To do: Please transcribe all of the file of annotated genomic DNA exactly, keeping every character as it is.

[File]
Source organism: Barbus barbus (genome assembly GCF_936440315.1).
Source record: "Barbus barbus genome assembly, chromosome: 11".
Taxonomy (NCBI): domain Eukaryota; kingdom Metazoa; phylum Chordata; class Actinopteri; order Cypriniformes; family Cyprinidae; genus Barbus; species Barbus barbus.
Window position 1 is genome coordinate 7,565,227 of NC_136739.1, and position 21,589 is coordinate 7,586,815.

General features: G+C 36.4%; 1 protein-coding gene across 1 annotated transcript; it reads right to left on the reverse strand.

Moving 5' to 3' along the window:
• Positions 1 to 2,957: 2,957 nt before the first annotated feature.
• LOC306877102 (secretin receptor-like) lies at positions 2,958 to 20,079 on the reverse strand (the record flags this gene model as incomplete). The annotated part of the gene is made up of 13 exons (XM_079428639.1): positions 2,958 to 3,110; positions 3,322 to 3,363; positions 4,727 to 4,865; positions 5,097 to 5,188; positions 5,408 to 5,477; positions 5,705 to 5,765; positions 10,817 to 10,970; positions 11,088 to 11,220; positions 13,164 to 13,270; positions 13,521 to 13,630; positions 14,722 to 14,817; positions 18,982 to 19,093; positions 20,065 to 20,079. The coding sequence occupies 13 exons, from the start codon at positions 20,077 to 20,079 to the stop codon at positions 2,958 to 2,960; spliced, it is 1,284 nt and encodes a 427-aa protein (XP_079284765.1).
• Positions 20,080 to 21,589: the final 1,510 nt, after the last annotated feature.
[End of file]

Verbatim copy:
Source organism: Barbus barbus (genome assembly GCF_936440315.1).
Source record: "Barbus barbus genome assembly, chromosome: 11".
Taxonomy (NCBI): domain Eukaryota; kingdom Metazoa; phylum Chordata; class Actinopteri; order Cypriniformes; family Cyprinidae; genus Barbus; species Barbus barbus.
Window position 1 is genome coordinate 7,565,227 of NC_136739.1, and position 21,589 is coordinate 7,586,815.

General features: G+C 36.4%; 1 protein-coding gene across 1 annotated transcript; it reads right to left on the reverse strand.

Moving 5' to 3' along the window:
• Positions 1 to 2,957: 2,957 nt before the first annotated feature.
• LOC306877102 (secretin receptor-like) lies at positions 2,958 to 20,079 on the reverse strand (the record flags this gene model as incomplete). The annotated part of the gene is made up of 13 exons (XM_079428639.1): positions 2,958 to 3,110; positions 3,322 to 3,363; positions 4,727 to 4,865; positions 5,097 to 5,188; positions 5,408 to 5,477; positions 5,705 to 5,765; positions 10,817 to 10,970; positions 11,088 to 11,220; positions 13,164 to 13,270; positions 13,521 to 13,630; positions 14,722 to 14,817; positions 18,982 to 19,093; positions 20,065 to 20,079. The coding sequence occupies 13 exons, from the start codon at positions 20,077 to 20,079 to the stop codon at positions 2,958 to 2,960; spliced, it is 1,284 nt and encodes a 427-aa protein (XP_079284765.1).
• Positions 20,080 to 21,589: the final 1,510 nt, after the last annotated feature.